The American Dilemma and How We Can Fix It

One summer while in college I decided to stay in Chicago rather than go back to the Big Apple.  I was looking for a job to pay my way for the next quarter in school and happened upon an ad in The Chicago Tribune.  I called, made an appointment for an interview and was delighted that I was hired.

I would be working as a counselor in an employment agency – working on commission finding people jobs.  I liked the idea that my earnings were only limited by my ability – and I liked the idea that I would be helping people.  I was also overly impressed with myself that on my first job interview I had been selected.  I was young and foolish.

So the next Monday I showed up bright and early, eager to begin my new career – only to discover that I was one of ten people the firm had hired.  Apparently, breathing and being able to dial a telephone were the primary requirements for employment.  But undaunted, I listened to the man who was in charge of training give his stimulating introductory message.

He pointed to an extensive series of filing cabinets and said, “Those are the dead files.  Those people were contacted in the past and were looking for jobs.  Call them up and find out if any of them are still looking.  Now get to work.”

I was a little dazzled at the brevity of the introduction to the business and I felt an emptiness inside my stomach as I, together with my other nine colleagues proceeded to march over to the “dead files” and begin our work.

The firm placed people in three categories.  The first, the one to which I had been assigned, was called “Administration.”  Our focus was on accounting personnel.  Then there was a Technical Division which dealt with engineers and finally, a Computer Division, dealing with people who were in IT – although that acronym had not yet been invented.  We were still at a stage where punch cards were state of the art.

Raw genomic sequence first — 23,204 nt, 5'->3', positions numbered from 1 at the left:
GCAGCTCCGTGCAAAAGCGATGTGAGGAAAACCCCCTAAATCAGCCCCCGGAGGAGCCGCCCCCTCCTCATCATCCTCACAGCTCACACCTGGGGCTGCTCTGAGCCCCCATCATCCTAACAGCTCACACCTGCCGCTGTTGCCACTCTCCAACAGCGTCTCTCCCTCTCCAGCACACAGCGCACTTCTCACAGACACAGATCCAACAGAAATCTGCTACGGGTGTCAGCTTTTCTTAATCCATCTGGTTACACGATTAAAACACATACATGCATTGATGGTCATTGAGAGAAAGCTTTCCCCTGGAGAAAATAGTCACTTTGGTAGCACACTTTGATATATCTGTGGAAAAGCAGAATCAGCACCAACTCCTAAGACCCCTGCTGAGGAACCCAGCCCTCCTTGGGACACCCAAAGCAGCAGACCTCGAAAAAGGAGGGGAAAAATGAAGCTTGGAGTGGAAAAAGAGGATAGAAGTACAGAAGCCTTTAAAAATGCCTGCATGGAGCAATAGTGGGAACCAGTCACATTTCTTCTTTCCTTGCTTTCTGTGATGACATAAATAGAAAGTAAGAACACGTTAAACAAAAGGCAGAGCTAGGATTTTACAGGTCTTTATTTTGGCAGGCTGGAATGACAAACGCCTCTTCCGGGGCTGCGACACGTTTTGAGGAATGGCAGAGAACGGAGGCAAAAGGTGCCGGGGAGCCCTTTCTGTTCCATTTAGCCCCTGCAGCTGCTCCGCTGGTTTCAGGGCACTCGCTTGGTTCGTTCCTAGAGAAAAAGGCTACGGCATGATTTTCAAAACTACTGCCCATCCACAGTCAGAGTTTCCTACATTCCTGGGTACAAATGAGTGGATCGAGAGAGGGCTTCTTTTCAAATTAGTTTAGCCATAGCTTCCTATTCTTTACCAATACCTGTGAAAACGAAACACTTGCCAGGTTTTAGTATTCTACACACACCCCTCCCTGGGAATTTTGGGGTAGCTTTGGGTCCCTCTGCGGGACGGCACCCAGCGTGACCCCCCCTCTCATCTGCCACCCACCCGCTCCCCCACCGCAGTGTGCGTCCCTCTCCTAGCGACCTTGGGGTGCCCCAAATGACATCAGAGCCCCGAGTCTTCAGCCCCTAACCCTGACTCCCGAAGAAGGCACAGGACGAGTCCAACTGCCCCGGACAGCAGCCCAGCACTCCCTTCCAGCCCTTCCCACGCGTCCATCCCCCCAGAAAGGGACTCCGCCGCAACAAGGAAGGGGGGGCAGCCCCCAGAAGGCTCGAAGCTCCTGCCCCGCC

So I took my very large pile of former applicants to my assigned desk where I introduced myself to the other three people who occupied our group of four desks.  None of them seemed too impressed to meet me.

I began reviewing the applications to get some sense of the person’s background and buying time to consider what I would say to them that would sound half-way intelligent and professional.  I thought I would listen to my three more experienced co-workers to hear their presentations.  But as I was doing that, the training manager came by and instructed me to get to work with the words, “Get on the phone.  We’re not paying you to do nothing.”  (I should add that I was on minimum wage draw versus my commissions).

So I got on the phone and called the first twenty applicants.  None of them was interested in making a job change.  Of course, the fact that I had called them at work and they might not have had the privacy to discuss their true feelings might have been the reason for their responses.

Well, as the week went on I got a little smoother in my presentation and more comfortable asking total strangers if I could change their lives.  Of course, I hadn’t earned a cent beyond my minimum wage draw which I would receive the following Friday but I felt I was making progress.  My desk mates actually talked to me – a little.   That ended my first week.